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Wednesday, November 26, 2014  

India, China should cast off shadow of history, move forward: Dai
BEIJING India and China have been friends for 99.9 per cent of the time in over 2,000 years of exchanges between them, Beijing’s chief negotiator in boundary talks Dai Bingguo says, underlining that the two sides should “cast off” the shadow of the 1962 war and build a bright future together.

“In over 2,000 years of exchanges between China and India, we have been friends for 99.9 per cent of the time, while unpleasant experience took up only 0.1 per cent,” 71-year-old Dai, who has had the longest engagement with India during the 15 rounds of border talks, said in an interview, his first ever to the Indian media.

Dai, who is set to retire in March next year, negotiated with four top Indian officials, Brajesh Mishra, JN Dixit, MK Narayanan and present National Security Adviser Shivshankar Menon, on the border issue and normalisation of relations.

“More and more people of vision in India believe that our two countries should cast off the shadow of history in a forward-looking spirit, and the past should guide rather than hinder our endeavour to build a bright future together. I fully agree with this view,” he said.

“Nothing is impossible to a willing mind. As long as we are devoted to staying friends forever, never treat each other as enemy, pursue long-term peace and friendly co-existence and vigorously promote win-win cooperation, we will be capable of creating miracles to the benefit of our peoples and the entire mankind,” he said.

China, Dai said, is fully committed to pursuing peaceful development and developing friendly and cooperative relations with India.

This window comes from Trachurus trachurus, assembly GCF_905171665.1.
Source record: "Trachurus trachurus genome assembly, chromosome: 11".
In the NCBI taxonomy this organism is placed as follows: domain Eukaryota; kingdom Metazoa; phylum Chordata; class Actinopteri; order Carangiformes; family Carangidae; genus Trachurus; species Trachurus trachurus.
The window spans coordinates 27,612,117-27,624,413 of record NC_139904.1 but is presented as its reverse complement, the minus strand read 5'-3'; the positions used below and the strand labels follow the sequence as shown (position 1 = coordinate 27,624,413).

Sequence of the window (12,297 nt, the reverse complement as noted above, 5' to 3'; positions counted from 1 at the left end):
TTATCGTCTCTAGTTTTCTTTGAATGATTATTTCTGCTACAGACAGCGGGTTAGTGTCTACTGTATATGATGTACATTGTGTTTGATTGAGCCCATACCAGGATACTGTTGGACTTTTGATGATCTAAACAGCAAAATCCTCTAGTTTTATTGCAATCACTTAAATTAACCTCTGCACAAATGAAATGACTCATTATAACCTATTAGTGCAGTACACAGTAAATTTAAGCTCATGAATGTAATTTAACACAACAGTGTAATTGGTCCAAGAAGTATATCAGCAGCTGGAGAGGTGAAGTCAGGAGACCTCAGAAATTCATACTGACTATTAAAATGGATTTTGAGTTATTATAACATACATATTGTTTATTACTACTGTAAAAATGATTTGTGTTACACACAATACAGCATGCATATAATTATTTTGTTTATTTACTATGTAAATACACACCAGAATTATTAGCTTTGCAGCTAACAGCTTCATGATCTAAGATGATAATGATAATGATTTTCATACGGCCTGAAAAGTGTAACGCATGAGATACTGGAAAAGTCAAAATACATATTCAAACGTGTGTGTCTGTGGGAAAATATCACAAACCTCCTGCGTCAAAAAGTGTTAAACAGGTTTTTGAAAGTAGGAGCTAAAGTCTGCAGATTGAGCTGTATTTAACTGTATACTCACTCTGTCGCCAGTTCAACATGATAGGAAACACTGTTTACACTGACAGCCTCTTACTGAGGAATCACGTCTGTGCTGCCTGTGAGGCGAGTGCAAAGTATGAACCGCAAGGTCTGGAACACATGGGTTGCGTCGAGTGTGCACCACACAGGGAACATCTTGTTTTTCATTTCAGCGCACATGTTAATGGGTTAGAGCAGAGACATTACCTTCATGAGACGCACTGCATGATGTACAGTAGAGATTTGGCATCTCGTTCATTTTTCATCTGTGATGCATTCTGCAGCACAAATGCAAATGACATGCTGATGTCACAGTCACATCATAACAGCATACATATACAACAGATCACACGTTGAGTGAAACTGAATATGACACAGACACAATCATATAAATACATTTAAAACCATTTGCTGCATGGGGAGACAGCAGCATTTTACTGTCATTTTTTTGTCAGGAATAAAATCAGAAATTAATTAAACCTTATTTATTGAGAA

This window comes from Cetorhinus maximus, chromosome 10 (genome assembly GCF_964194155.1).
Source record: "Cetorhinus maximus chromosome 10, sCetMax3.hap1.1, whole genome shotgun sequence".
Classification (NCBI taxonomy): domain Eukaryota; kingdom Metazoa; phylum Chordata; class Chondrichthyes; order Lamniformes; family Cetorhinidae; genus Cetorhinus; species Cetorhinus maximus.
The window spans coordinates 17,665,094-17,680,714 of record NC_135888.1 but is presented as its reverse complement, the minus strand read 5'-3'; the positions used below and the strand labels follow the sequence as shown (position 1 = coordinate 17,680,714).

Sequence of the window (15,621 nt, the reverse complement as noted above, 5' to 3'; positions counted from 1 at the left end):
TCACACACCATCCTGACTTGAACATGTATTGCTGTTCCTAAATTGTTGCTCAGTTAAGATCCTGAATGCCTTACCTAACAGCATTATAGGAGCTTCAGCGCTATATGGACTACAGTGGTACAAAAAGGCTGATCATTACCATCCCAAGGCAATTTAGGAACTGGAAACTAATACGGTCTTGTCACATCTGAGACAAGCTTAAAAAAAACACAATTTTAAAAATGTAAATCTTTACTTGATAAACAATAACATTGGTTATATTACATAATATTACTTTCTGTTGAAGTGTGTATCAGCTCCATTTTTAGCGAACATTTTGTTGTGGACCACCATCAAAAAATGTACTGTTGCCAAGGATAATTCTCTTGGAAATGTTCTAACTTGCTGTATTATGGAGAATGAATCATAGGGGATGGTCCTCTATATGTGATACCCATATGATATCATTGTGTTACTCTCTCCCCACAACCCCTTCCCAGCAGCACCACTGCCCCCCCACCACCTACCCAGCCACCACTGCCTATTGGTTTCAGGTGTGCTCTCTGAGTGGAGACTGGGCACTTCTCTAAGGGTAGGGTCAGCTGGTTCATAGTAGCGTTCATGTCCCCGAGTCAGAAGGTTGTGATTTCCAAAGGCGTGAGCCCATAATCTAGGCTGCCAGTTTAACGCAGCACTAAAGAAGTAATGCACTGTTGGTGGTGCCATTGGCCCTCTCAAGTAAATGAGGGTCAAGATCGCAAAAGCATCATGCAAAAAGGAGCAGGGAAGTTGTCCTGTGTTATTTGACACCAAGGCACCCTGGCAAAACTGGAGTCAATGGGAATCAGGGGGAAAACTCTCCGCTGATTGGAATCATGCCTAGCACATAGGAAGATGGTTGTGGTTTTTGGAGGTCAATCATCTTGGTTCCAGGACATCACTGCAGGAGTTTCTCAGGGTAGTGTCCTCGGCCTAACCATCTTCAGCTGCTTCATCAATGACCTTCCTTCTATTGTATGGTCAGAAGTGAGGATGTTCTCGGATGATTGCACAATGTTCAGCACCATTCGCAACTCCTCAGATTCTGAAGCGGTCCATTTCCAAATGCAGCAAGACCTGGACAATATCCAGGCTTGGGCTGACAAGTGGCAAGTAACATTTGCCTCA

In the interview, Dai gave  answers, covering progress made in the boundary negotiations, China’s all-weather ties with Pakistan and his assessment of India’s foreign policy.

On the India-China border issue for which he has been China’s Special Representative for all the 15 rounds held so far, Dai said since the start of the boundary talks in 1979, China and India have worked “relentlessly to push forward the negotiations and achieved some positive results.” “The boundary question, an issue left over from history, is highly complicated. An early settlement will serve the fundamental interests of the two countries and peoples.

“I believe that in seeking the settlement, we should always bear in mind the overall interest of the bilateral relations, act in the spirit of peace, friendship, equal-footed consultation, mutual respect and mutual accommodation, and work to narrow differences and expand common ground,” Dai said.

“If we work in this way, we will find a fair, reasonable and mutually acceptable settlement. I hope that the Special Representatives from both sides will keep up the good work and finish the negotiation,” he said.

Outlining the progress, he said in “we took an innovative step and set up the Special Representatives’ meeting mechanism” in 2003.

Outlining his thoughts for future Chinese negotiators on India, Dai said India cannot be “wooed or ordered” around by anyone as it pursued an independent foreign policy.

“In my view, India is a country of strategic independence. It will not be wooed or ordered about by anyone else. Being a forerunner of the Non-Aligned Movement and a large emerging country with growing international influence, India will stick to its traditional independent foreign policy and contribute to the peace and development of the region and beyond,” he said, answering a question on China’s apprehensions about US courting India to be a close ally.

Press Trust of India
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